The latest and greatest on CNN iReport, brought to you by Team iReport.
Two iReporters, as well as CNN’s Campbell Brown, along 25,000 others,attended the Women’s Conference in Long Beach, California, earlier this week.
The conference’s mission was to “empower, inspire and educate” women, and the speakers there had lots of advice on how to accomplish that, as ChrisMorrow found.
Former Secretary of State Madeleine Albright said, “Women often sit in meetings or class and don’t say what they think, so my advice to women is to always interrupt.”
Dr. Jane Goodall offered her advice as well: “The most important thing is to be happy with who they are, and if you really want something just carry on until you get it.”
Check out ChrisMorrow’s video for more words of wisdom from Secretary of Labor Hilda Solis, Sir Richard Branson, actress Sharon Lawrence, Facebook’s Randi Zuckerberg, and others.
For MelissaF, the Women’s Conference was a major step in her weight loss journey. A few weeks ago, she interviewed one of her idols, “The Biggest Loser’s” Jillian Michaels over the phone for CNN iReport, and this inspired her to look at exercise in a new way. At the conference, she got the chance to meet Michaels in person, and to thank her for getting her motivated to lose ten pounds so far. Check out MelissaF’s video of the big moment here.
We’re always on the lookout for other inspiring stories on CNN iReport, and if you have one, don’t hesitate to share it with the community.
Some people make spiced cider, others dress up as Santa Claus. My annual fall-to-winter ritual is watching the stream of snowy iReports come through. You know it's officially wintrytime (not "winter," but "wintry") when you start seeing photos of snow piling up on grills, lawns, chairs, lawn chairs and everything else upon which snow can collect. jacobrtaylor and his father shot excellent photos showing the impact of roughly 20 inches of snow in Highlands Ranch, Colorado. They not only photographed the lawn furniture, but also showed their footprints and placed a ruler in the snow for added value. Kudos to jacobrtaylor for showing us the signs of the season.
Another cool thing we start seeing is iReporters getting on camera to tell us about the weather. iReporter stickergiant set his camera on a tripod and headed out dutifully to show the flakes falling on his head. He even pulled his hood up over his head for effect. We don't want you to put yourself in danger, but we do think it's neat when an iReporter (within reason) shows us the weather near them. And finally, we love it when iReporters like Willsackmann make things like giant snow forts. Gotta love that. How's the weather where you are? Got western storms? Take pictures or put yourself on camera. Or, just comment here. Share your story with CNN.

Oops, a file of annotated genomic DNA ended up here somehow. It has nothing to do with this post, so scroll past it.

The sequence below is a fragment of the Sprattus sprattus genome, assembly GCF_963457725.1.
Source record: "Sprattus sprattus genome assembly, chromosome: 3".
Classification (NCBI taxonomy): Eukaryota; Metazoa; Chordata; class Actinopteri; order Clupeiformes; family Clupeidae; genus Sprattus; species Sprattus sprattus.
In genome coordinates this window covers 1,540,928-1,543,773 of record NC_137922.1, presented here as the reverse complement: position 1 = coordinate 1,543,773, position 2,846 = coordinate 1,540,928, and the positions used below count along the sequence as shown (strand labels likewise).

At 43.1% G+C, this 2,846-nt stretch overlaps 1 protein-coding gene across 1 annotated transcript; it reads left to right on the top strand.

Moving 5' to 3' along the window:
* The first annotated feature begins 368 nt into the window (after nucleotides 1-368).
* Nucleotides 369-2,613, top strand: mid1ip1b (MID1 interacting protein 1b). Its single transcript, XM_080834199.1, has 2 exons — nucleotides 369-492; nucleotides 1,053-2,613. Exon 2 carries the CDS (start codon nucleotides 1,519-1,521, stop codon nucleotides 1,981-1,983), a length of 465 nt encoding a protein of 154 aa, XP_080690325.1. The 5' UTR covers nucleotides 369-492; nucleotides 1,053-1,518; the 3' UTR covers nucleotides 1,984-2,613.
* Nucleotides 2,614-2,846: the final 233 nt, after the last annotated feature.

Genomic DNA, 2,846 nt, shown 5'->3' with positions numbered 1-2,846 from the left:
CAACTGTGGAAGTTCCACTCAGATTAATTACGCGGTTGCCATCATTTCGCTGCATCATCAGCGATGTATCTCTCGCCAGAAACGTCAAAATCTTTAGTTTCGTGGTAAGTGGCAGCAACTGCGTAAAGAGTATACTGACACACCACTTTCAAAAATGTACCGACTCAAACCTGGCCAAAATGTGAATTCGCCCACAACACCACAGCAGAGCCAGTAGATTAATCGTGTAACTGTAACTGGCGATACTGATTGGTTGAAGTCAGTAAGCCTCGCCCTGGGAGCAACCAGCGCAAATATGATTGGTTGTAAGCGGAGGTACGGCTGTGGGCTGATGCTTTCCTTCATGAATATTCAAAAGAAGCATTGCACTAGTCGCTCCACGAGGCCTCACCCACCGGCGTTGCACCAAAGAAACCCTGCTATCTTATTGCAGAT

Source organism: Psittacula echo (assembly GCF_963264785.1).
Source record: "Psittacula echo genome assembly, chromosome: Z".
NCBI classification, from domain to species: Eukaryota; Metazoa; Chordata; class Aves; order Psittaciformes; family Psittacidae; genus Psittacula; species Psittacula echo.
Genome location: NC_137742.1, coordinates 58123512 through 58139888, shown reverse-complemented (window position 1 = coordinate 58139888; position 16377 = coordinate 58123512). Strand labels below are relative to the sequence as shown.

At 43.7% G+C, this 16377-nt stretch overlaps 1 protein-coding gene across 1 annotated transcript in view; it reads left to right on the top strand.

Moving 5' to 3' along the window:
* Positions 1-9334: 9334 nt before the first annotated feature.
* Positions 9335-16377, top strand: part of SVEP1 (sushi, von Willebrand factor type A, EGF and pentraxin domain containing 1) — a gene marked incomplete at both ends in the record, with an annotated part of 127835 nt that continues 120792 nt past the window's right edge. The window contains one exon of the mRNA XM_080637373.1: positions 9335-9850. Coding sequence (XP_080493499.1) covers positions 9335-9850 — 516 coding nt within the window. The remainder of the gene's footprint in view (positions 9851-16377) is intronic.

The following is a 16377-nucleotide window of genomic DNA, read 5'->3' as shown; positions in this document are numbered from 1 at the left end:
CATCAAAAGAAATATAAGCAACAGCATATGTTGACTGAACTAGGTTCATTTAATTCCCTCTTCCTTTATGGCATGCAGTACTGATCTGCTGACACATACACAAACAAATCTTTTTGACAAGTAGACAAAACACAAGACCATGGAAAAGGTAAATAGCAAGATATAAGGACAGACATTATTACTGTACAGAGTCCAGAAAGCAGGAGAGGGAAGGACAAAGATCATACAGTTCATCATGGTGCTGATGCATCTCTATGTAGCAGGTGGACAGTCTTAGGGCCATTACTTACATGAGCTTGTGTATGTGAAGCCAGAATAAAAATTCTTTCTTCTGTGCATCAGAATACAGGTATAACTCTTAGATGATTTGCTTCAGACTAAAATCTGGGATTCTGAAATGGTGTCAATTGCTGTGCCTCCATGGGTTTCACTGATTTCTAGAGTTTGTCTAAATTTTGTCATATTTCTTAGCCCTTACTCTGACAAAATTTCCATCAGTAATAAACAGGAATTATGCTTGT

Join us in our blog today at 3 p.m. ET for our weekly roundtable discussion. We're looking forward to hearing what you think of the new CNN iReport section now that you've had a few days to play with it.
A lot of people have joined the CNN iReport community this week, so we would like to say hello to newcomers and invite them to join us in the discussion.
We'll open comments on this blog post at 3 p.m. so you can leave your questions and comments and then members of Team iReport will respond.
We'll talk to you at 3 p.m. ET.
We've gotten a lot of new members to the CNN iReport community this week, so we wanted to take a moment to welcome you all and let you know what you're getting into.
Things work a little differently here than on the rest of CNN.com, because all of the stories in this section were either created or inspired by users like you. We can't wait for you to add your perspective to CNN's coverage.
Here's how you can get started:
Register with CNN iReport: If you already have a CNN member services account, you'll still have to create a screen name. Be sure to give us your phone number so we can contact you about your iReports (Don't worry, it will only be visible to CNN editors).
Upload an avatar photo and fill out your profile: This is your chance to share your personality with the rest of the CNN iReport community, so have fun with it. Tell us where you're from, what you like to do and any other details about your life that you want to share.
Start telling your story: You can go to our assignment desk (http://www.ireport.com/community/assignment) to see what stories CNN is focusing on each day. Or you can go straight to our upload page to send your videos, photos or audio iReports.
Check out other stories: We get amazing stories every day from iReporters all over the world. CNN iReport producers will be featuring the most newsworthy and compelling stories on the front page of our section.
Meet other iReporters: You can get to another iReporter's profile page by clicking on their avatar image. Then you can read their bios and send private messages. Another good way to meet people here is to comment on interesting iReports.
Meet Team iReport: We hold a weekly roundtable discussion in our blog where you can ask questions, discuss story ideas or talk about any concerns you may have. You also can email us at email@example.com.
You've probably noticed that CNN iReport has a whole new look and feel -- including a brand new homepage inside CNN.com.
The new look is designed to showcase your stories and the many ways they enhance CNN’s global news reporting every day.
CNN iReport producers are eager to feature your work, and while there’s no guarantee your iReport will appear on the new homepage, the ones that do share some common traits.